basic electrical questions

Old 09-15-14, 09:38 AM
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basic electrical questions

haven't wired in over 20 years. I have 6 questions that need answers.

1)can a ceiling fan light combo be wired to a touch control dimmer switch? I already wired it to switch and it works. I just want to know if it's safe. When I touch the dimmer switch it dims light as will as controls fan speed.

2)Have 100A panel with 12 gage wire for lighting and outlet circuits. Family member had 15A breakers and 20A outlets she wanted wired. Is it necessary to put 20A breakers in due to 20A outlets and 12 gage wire or is 15A breaker sufficient and safe?

3)is it a common practice to put 2-12 gage wires together behind each other on an outlet. I was taught to pigtail! There not jab in's, they're actually hooked behind and wrapped around the screw!

4)There's a 15A breaker that kicks on/off AC fan motor with 12 gage wire. Should I switch it to 20 A breaker due to 12 gage wire or leave it at 15A. I checked disconnect and it's 2-30A fuses that go to AC unit.

5)existing wiring had double duplex box with 12 gage wire going to a garbage disposal switch on one side and 15A receptacle on other side. Family member will be putting in new disposal later so now there is none. She wants a 20A GFCI added to replace original outlet. How do I determine which connection is line and which is load? The original receptacle had wired black to outlet and they striped wire in middle and wrapped around switch screw in stead of pig tailing? I haven't got GFCI outlet to work yet, any suggestions?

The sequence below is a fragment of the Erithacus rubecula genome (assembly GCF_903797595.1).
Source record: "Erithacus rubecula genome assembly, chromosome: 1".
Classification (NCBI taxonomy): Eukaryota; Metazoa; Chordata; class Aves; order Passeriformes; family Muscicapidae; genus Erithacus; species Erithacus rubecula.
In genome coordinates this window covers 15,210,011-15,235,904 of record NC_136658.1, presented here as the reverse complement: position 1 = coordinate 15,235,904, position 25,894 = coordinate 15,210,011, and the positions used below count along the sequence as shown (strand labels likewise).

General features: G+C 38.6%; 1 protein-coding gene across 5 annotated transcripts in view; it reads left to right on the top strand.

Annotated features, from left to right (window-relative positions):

6) What's the formula or way to determine panel load calculation? So I don't over load the 100A panel?

Last edited by ray2047; 09-15-14 at 11:08 AM. Reason: Formatting for readability.
Old 09-15-14, 01:50 PM
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Welcome to the forums! I'll attempt to answer as best I can.
1) Your ceiling fan may create too much induction for the touch control to function properly, and the switch may not be fan rated, so you'll need to check on that part.
2) It is not absolutely necessary to increase the breaker size. 12 gauge wire will handle up to 20 amp circuits. You can leave the 15 amp breaker, but be aware it will give false signals to others who may work on the circuit.
3) Not clear on the question. If you mean two wires under one Pigtailing is a good method of wiring receptacles, although receptacles have two sets of screws and can handle two cables' worth of wires at once.
4) What is the rating of the A/C fan motor? That will determine the ampacity of the breaker needed, and you can not exceed 20 amps.
5) Kitchens must have two separate 20 amp circuits, both protected via GFCI, for small appliances, or countertop use. Where is the receptacle in question? Under the sink? On GFCI receptacles, there usually clear markings on the back indicating LINE and LOAD terminals. By connecting directly to the hot (LINE) wire, the disposal was not GFCI protected, but if it was a GFCI for small appliances, it was incorrect.
6) Googling "load calculation" will bring up a bunch of sites. One I pulled up was this Residential Load Calculation Spreadsheet ~ Electrical Knowhow. It seems to have a formula worksheet that you can use.

Hang in there, as others will chime in with much more information.
Old 09-15-14, 07:52 PM
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6) What's the formula or way to determine panel load calculation? So I don't over load the 100A panel?
You're mostly concerned with large loads.
1) electric hot water
2) electric heating
3) electric cooking
4) Central air

If you use gas or propane for most of your appliances then 100A is fine.

I have natural gas that I use for heating, cooking and hot water. I have central air and a built in swimming pool. So my big loads are the central air and the pool pump. My 100A service is adequate for my loads.

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